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There Are No Winners in the Death of Retail

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Commentary:

There is one escalator in our town. It's located in the chain bookstore on the university campus and is a novelty for my kids. With that in mind, we went to the mall as a reward for an appointment that mainly included waiting in the nearby Big City. My daughter marveled at the escalator heading to a department store's third floor. I marveled at my nostalgia for the mall experience, a feeling my children didn't share.

My 7-year-old has spent over two years with less access to everyday, communal life. He's tinged by the time; he wears a mask willingly when he's got the sniffles because he doesn't want to get his friends at school sick. Since virtual pre-K was a hot mess, my only desire for him was that he had social experiences at school. His kindergarten teacher would detail computerized test results, and I'd interrupt with, "But is he making friends?"

He clung to my hand on the escalators, then ran whooping around the fountain. He wouldn't find friends here.

While my husband grumbled about the capitalistic hellscape that the mall triumphed, I just wanted to get an overpriced coffee, browse the overpriced makeup and teach my daughter about overpriced athletic wear.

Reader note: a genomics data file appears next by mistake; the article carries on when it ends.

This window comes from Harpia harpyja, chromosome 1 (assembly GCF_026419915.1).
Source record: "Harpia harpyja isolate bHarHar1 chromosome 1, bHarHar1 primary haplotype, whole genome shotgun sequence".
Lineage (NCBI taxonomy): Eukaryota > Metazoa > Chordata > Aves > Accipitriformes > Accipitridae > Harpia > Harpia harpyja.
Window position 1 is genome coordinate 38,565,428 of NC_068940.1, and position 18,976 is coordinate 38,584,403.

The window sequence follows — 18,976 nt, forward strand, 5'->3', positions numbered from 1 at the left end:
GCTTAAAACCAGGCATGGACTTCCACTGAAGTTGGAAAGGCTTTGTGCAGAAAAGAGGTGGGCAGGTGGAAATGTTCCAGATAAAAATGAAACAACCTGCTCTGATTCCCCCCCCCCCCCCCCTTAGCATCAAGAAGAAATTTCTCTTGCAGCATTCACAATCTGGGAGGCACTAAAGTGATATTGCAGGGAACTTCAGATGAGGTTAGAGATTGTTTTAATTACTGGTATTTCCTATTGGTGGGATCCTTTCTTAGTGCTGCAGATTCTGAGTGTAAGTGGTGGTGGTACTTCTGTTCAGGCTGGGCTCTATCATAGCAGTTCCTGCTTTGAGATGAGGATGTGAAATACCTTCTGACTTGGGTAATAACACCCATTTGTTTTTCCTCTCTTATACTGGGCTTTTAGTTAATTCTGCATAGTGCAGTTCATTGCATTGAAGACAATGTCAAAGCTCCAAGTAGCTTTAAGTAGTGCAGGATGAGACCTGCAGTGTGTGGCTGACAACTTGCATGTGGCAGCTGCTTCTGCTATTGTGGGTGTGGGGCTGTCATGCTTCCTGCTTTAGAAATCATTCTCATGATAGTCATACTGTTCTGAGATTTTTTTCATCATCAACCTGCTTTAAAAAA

Like many, I've converted even more to online shopping during the pandemic, but it's not the same as browsing in a shop. With a coffee in hand -- and a son on an ice cream high left with my husband on some uncomfortable mall seating -- my daughter and I went to investigate pricey leggings.

I bent down to whisper to my daughter, "Those leggings I use?" She nodded and replied, "The ones you can put your phone in?" I told her, "I got mine for 25 bucks online."

I turned over the tag and made her read it. "A hundred and forty dollars!" she yelled, and we walked back to check out the shelves of leggings; the standard version was only $110. She laughed. I pulled her to the clearance section. "You know, we could get this somewhere else"— I pulled out capri sweatpants— "for 10 bucks," I said. The clearance price was $50.

I told her that people associate brands with worth; however, brands don't make your worth. "It tells you more about the person who values the brand," I said. She nodded. I continued, "As the poet of my generation, Macklemore, would say, that's getting tricked by a business."

The mall felt busy for a Monday, but indications of a dying mall lingered. Locations sat unrented. There were no updates to the map; it mentioned stores that didn't exist there or in the world. Booths in prime locations, empty.

I hesitated to discuss how there may not be any ethical consumption with my daughter. How could the pants I bought for $25 make any more sense, especially if they were shipped from the other side of the world? Macklemore would advise me to "pop some tags"— aka a indulge in a healthy consumerist spree —at the thrift shop.

Later in the week, I watched my daughter rummage around for bright clothes to piece together a costume at our local thrift shop, marveling at the deals. I sighed when I found the perfect Stevie Nicks skirt in the rows sectioned for Halloween attire. It was only $7.

Cassie McClure is a writer, millennial, and unapologetic fan of the Oxford comma. She can be contacted at cassie@mcclurepublications.com.